24 Jun 2013
The hip and proximate tissues are implicated in a variety of childhood conditions, and in the differential diagnosis of many more. To a large extent the possible diagnoses are limited by the child’s age, an accurate history and thorough examination. [With external links to the evidence base]
A hundred years ago
25 Apr 2016
DISLOCATIONS, even rare ones, have a knack of cropping up in general practice. One of the most unmanageable and disastrous is undoubtedly congenital dislocation of the hip. Failures gall me, as I suppose they do most people, and the verdict, “Nothing can be done,” always, I fear, arouses my obstinacy.
Giving up alcohol early on improves survival in cirrhosis
21 May 2009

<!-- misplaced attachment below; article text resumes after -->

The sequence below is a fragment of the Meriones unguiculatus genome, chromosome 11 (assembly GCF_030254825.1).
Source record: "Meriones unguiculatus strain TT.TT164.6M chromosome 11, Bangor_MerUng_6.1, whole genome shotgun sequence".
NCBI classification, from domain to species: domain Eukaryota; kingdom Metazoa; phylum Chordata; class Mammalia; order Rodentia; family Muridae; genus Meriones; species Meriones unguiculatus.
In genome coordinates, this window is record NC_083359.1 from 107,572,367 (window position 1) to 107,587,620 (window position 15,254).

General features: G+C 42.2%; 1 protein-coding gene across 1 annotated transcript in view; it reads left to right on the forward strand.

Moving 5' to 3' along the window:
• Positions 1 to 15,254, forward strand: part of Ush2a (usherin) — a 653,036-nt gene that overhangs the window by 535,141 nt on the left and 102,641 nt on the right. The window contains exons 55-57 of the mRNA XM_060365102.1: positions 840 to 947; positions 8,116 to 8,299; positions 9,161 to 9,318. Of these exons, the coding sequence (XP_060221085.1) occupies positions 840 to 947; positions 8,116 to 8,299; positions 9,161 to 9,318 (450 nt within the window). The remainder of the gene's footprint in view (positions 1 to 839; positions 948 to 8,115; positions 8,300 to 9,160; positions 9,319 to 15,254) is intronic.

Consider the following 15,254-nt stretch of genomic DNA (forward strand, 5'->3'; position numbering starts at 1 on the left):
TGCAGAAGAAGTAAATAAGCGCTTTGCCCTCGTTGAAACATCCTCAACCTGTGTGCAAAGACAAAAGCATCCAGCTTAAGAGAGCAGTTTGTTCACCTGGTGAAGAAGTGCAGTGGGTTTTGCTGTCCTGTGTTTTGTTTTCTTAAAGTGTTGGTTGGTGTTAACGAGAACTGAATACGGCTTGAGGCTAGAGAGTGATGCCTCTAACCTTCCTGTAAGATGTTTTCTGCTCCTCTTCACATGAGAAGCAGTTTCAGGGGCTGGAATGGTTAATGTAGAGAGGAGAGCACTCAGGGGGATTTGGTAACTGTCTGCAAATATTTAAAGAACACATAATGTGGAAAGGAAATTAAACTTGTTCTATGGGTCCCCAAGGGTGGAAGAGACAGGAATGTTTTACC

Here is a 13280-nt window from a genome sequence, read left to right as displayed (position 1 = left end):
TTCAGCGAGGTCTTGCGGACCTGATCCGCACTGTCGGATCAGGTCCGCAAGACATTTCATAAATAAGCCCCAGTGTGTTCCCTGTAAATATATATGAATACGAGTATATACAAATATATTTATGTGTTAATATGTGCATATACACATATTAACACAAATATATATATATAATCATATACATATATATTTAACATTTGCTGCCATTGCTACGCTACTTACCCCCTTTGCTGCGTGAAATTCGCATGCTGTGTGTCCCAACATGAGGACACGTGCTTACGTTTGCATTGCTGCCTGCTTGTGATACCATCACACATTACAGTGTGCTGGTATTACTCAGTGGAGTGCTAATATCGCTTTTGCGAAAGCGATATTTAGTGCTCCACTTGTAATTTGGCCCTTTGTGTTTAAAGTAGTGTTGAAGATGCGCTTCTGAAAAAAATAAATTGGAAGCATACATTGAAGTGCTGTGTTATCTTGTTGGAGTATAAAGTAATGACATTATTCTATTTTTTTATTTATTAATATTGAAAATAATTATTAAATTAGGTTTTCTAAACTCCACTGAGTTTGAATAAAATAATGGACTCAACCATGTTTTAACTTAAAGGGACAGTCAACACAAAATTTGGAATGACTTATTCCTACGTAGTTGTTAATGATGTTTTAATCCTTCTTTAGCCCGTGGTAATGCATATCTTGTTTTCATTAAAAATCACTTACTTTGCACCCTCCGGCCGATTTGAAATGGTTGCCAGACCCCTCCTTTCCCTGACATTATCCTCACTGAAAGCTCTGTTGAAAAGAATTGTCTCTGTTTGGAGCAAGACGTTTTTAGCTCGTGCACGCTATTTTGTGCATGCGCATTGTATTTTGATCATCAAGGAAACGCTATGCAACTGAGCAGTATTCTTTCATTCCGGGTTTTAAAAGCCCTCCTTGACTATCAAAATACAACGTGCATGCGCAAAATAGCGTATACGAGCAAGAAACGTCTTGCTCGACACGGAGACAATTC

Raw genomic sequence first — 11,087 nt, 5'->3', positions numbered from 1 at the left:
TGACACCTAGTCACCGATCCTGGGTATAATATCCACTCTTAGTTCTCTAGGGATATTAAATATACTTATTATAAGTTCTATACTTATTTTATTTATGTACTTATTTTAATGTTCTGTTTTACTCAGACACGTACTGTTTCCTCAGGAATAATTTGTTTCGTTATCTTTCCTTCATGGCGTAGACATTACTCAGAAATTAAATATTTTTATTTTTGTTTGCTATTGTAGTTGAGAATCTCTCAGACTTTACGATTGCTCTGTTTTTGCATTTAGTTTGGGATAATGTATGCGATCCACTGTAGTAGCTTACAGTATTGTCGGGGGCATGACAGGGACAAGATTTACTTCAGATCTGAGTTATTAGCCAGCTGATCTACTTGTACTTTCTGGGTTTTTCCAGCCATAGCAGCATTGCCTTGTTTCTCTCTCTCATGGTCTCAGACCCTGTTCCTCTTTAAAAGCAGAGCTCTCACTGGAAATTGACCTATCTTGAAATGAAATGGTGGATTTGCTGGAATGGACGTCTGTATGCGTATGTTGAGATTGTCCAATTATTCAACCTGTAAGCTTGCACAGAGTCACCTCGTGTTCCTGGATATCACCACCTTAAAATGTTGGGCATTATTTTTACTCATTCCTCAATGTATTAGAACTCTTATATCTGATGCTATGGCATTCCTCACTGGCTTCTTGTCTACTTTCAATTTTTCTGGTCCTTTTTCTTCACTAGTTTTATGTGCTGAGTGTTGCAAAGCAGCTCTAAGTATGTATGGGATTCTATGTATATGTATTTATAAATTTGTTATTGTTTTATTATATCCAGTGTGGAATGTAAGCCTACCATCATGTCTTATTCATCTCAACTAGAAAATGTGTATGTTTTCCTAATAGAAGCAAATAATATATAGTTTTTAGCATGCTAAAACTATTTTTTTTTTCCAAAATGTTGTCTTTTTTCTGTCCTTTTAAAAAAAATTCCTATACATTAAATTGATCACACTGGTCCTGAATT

Stopping drinking a month after the diagnosis of cirrhosis is the most important predictor of survival, a British study has found. The severity of cirrhosis found on biopsy had little impact on survival. The study followed 100 patients consecutively diagnosed with biopsy proven alcohol-induced cirrhosis at Southampton General Hospital. Patients with additional disease processes which were non-cirrhotic and patients without accurate mortality data were excluded from the study. Biopsies were scored for severity of cirrhosis by two independent observers. Data on drinking 30 days after diagnosis were available on all but four subjects.'This study clearly confirms that the single most important determinant of long-term prognosis in alcohol-induced cirrhosis is for the patient to stop drinking. For patients with cirrhosis, it is never too late.'